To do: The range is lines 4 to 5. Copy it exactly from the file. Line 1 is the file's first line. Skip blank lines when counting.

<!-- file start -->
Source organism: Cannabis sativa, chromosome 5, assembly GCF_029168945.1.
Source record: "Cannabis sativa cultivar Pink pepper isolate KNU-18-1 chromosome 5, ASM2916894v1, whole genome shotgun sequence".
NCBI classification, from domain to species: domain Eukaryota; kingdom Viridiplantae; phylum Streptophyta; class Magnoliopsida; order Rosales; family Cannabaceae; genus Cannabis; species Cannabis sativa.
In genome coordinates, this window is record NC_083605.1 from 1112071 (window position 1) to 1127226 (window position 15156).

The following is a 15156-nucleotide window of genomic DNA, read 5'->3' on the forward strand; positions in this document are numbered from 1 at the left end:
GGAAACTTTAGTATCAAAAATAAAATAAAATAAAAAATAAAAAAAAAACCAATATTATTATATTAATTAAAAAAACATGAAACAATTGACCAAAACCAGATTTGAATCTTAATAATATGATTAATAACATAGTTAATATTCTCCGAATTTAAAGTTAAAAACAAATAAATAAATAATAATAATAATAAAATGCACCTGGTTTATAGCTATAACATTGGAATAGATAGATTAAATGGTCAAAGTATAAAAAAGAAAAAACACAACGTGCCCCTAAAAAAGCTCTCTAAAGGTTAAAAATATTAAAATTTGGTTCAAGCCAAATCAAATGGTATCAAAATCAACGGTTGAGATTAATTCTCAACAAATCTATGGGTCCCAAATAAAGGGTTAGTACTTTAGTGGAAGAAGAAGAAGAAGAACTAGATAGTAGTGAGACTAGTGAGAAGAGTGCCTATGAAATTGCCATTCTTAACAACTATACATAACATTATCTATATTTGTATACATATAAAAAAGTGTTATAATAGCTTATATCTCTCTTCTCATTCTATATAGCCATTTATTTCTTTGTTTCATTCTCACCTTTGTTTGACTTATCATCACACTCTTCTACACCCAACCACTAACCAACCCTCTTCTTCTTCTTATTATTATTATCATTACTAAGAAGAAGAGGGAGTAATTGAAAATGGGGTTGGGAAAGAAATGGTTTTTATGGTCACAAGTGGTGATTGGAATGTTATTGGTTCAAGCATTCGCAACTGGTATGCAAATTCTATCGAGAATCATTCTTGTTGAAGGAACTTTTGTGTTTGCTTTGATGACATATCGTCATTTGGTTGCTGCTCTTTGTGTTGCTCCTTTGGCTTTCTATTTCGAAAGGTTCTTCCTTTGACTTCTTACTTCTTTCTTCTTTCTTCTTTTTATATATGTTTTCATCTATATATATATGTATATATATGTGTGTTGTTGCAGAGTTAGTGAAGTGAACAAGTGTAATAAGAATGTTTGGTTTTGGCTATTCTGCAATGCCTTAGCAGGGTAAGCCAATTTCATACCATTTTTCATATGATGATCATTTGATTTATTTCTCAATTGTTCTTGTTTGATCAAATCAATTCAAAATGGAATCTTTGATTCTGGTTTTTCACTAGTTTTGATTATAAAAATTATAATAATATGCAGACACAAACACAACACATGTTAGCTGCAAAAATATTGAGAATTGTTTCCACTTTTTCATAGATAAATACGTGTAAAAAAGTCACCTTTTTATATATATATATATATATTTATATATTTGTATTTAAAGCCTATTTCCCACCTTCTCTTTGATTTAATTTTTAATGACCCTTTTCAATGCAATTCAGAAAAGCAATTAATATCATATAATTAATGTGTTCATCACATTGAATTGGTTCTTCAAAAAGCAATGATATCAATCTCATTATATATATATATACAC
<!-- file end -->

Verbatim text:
In genome coordinates, this window is record NC_083605.1 from 1112071 (window position 1) to 1127226 (window position 15156).

The following is a 15156-nucleotide window of genomic DNA, read 5'->3' on the forward strand; positions in this document are numbered from 1 at the left end: